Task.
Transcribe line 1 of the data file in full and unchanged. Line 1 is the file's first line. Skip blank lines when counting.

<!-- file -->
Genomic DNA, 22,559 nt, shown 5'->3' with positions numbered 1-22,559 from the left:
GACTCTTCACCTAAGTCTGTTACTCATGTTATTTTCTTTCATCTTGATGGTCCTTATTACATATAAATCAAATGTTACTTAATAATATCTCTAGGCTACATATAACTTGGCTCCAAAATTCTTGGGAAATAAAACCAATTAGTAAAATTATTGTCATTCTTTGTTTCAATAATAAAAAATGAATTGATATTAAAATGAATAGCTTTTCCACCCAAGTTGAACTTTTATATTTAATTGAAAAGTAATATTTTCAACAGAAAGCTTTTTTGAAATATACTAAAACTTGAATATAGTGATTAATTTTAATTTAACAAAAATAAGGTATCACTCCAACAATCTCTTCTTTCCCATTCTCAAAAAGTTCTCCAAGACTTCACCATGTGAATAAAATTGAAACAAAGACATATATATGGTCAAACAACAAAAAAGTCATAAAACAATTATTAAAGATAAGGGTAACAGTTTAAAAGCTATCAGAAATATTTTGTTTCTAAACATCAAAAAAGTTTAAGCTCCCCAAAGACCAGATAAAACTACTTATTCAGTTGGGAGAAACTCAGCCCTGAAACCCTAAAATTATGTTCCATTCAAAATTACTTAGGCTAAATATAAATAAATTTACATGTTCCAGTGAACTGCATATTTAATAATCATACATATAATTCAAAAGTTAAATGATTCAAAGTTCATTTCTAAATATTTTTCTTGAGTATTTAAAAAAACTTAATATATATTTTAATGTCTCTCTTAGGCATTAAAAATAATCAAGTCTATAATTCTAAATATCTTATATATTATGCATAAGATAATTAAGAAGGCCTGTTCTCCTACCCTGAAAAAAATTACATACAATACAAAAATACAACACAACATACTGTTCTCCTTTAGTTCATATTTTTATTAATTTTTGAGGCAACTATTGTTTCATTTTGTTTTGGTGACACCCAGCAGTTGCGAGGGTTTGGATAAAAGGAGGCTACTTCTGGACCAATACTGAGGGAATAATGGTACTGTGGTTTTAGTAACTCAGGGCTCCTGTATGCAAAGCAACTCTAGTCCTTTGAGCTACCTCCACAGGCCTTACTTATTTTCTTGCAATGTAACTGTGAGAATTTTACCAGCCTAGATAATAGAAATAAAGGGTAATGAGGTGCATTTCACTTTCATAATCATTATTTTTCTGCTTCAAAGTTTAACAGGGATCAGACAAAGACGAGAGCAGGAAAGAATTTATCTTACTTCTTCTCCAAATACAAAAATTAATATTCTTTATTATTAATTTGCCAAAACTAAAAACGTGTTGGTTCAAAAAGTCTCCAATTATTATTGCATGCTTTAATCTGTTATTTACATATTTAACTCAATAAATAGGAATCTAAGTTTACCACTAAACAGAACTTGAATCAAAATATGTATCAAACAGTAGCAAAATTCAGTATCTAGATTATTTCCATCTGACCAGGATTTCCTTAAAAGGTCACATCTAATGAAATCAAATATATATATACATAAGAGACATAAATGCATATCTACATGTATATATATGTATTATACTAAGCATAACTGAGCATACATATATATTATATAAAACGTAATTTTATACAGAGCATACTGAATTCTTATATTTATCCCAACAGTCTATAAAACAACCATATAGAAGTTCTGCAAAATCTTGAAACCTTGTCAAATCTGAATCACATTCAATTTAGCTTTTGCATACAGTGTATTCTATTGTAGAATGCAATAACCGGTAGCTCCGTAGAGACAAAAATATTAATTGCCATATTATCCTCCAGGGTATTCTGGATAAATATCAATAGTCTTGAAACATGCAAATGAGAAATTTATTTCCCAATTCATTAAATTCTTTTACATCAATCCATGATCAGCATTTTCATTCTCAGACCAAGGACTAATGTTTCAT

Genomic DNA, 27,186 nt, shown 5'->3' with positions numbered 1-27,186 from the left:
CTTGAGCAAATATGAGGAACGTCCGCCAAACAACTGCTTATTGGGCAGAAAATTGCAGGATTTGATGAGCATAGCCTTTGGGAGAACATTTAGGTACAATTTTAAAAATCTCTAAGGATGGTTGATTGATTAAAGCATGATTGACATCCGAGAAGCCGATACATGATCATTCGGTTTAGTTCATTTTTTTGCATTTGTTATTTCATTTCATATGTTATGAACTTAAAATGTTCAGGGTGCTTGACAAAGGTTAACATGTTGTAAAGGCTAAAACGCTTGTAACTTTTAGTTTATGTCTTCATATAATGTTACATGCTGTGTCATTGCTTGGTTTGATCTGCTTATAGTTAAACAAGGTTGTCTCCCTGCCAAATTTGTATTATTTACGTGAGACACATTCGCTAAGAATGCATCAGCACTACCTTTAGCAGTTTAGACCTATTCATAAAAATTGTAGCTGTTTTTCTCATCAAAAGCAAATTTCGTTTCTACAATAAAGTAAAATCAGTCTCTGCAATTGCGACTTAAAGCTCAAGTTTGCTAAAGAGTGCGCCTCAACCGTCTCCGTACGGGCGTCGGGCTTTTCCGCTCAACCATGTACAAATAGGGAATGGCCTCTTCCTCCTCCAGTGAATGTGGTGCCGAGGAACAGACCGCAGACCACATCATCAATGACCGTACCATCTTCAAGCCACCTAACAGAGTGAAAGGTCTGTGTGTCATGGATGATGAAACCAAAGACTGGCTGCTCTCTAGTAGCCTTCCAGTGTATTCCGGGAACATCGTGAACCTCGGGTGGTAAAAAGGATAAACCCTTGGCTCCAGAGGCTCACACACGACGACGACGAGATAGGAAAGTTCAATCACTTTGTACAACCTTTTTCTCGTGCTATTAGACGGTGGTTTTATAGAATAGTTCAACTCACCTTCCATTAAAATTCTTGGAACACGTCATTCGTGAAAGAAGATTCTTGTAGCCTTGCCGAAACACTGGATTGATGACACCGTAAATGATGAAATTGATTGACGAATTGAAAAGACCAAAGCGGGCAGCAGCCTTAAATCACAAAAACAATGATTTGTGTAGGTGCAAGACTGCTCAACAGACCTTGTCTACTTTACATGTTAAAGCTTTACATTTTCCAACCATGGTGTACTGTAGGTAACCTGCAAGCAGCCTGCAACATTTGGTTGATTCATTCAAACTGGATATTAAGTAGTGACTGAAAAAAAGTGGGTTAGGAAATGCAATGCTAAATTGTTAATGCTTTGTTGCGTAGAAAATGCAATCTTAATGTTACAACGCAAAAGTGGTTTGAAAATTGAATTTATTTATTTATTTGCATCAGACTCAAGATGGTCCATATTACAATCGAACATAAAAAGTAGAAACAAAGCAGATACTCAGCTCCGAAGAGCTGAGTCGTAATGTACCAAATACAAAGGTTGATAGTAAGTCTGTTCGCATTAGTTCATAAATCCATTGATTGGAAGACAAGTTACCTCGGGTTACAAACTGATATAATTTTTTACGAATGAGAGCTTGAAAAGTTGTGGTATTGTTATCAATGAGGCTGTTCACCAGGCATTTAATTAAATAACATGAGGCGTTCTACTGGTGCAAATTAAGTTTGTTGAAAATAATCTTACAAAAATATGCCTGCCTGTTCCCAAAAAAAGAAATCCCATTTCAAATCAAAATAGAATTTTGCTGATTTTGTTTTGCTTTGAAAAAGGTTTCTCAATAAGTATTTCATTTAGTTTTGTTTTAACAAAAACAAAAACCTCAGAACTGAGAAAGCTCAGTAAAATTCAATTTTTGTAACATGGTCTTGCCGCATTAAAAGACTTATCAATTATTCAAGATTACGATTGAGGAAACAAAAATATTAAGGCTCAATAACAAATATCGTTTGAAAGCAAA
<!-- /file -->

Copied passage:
Genomic DNA, 22,559 nt, shown 5'->3' with positions numbered 1-22,559 from the left: